Meanwhile, Sang, still outside, heard the gunshots and ran into the house. (T. 947-8). Sang heard yelling and crying and saw Petitioner wrestling with Mr. Lam. (T. 949). Sang tried to help Petitioner, but was shot in the stomach accidentally. (T. 949-50). Sang crawled into a bedroom where an old woman was crying and praying, and then heard two more gunshots. (T. 950-52). Sang called for his brother Vu to help him, and Vu called for Petitioner and Van Luc to carry Sang out to the car. (T. 953-55). The men then left the Lam's house.
Initially, Petitioner, Vu, and Van Luc wanted to take Sang to another state, but Sang insisted they take him to the hospital.
(T. 956). When they arrived at Rochester General Hospital ("RGH"), Sang instructed the three men to throw the guns out the window. Id. The weapons and some of the stolen jewelry were later recovered in the parking lot outside of the emergency department at RGH.
(T. 885-897, 761-763). Sang's brother Vu stayed with him at the hospital, and Tuyen and Mrs. Lam later identified Vu as the man that ordered them to stay in the bedroom. (T. 571, 640).
After the men had left the house, the Lam's daughter, Tuyen heard her mother scream for her father, and she tried to call 911 but the phone line had been cut. (T. 565). She could see her father lying on the ground in the hallway. Id. Mrs. Lam then instructed Tuyen to go to their neighbors house to get help.
(T. 566). As she walked past her mother and father to go downstairs she saw her father had been shot twice in the hip and once in the head and her mother was screaming for socks and cigarettes to seal up the wound. (T. 566-569). Mrs. Lam later identified Petitioner as the man who had shot her husband. Chung Lam died of a gunshot wound to the head. (T. 1192-1198).
Petitioner left the United States and was apprehended nearly six years later, in December 1997, by members of the Vietnamese Police in the Socialist Republic of Vietnam. He was later turned over to the United States Government, via agents from the Federal Bureau of Investigation in Bangkok, Thailand. He was then transported back to the United States and arrested by members of the Irondequoit Police Department at the John F. Kennedy Airport in New York City. People v. Nguyen, 177 Misc.2d 16 (N.Y. Sup. Ct. Monroe County 1998).
Following a jury trial, Petitioner was convicted of second degree murder (felony murder), two counts of first degree burglary, and three counts of first degree robbery. He appealed his conviction to the Appellate Division, Fourth Department, arguing that (1) the sentence imposed was improper and it was harsh and excessive; (2) the burglary and robbery convictions were "inclusory concurrent counts" of the felony murder charge under New York Law, and should be dismissed; (3) he received ineffective assistance of counsel; (4) his seizure in Vietnam without any extradition procedures violated due process;(5) the verdict was legally insufficient and against the weight of the evidence; and (6) he was deprived of a fair trial because the prosecution failed to preserve fingerprint evidence. See T. Appendix A. The Appellate Division affirmed defendant's conviction, after modifying his sentence, and held that (1) Nguyen failed to preserve his claim that he was denied a fair trial by the prosecutions failure to preserve fingerprint evidence; (2) he was not denied effective assistance of counsel; (3) his seizure in Vietnam did not violate due process under either the New York State or Federal Constitutions ; (4) the burglary and robbery convictions were not "inclusory concurrent counts" under New York State Law; (5) Nguyen failed to preserve his claim that the evidence was legally insufficient; (6) the verdict was not against the weight of the evidence; (7) the sentence should be modified so that the sentence imposed for the robbery convictions ran concurrently with the sentences imposed for second degree murder and burglary; and (8) the sentence was not otherwise harsh and excessive. People v. Nguyen, 309 A.D.2d 1269 (4th Dept. 2003), modified by 2 A.D.3d 1485 (4th Dept. 2003). The New York State Court of Appeals denied further review. People v. Nguyen, 2 N.Y.3d 746 (N.Y. 2004).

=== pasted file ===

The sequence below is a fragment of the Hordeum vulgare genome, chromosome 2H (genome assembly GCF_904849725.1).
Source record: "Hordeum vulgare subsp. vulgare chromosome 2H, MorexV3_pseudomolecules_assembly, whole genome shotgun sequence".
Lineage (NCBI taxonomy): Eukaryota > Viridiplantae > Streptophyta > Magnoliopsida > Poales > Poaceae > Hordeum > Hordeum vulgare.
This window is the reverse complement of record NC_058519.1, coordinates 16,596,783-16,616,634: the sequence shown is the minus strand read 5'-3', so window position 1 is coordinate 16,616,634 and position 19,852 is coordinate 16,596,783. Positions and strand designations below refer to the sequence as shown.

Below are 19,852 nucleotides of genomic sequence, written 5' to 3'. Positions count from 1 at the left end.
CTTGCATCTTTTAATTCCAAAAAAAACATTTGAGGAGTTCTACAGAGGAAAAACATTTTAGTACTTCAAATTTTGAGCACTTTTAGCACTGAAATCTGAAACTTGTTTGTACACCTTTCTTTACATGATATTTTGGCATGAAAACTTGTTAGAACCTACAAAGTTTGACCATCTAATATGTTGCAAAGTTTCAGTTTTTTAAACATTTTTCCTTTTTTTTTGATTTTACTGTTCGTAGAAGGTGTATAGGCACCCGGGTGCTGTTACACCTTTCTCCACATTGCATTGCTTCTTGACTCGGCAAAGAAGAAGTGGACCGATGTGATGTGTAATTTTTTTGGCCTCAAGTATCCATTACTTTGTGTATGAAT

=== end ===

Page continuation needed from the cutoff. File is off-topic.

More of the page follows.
Petitioner then made a motion for a writ of error coram nobis, arguing that he was denied effective assistance of appellate counsel because appellate counsel failed to raise the following three issues on appeal: (1) the trial court's allegedly improper accessorial liability charge under Penal Law § 20.00; (2) ineffective assistance of counsel based on trial counsel's failure to object to the accessorial liability charge; and (3) the trial court's allegedly improper submission of an annotated verdict sheet. See T. Appendix K. The Appellate Division, Fourth Department denied the motion, and the ...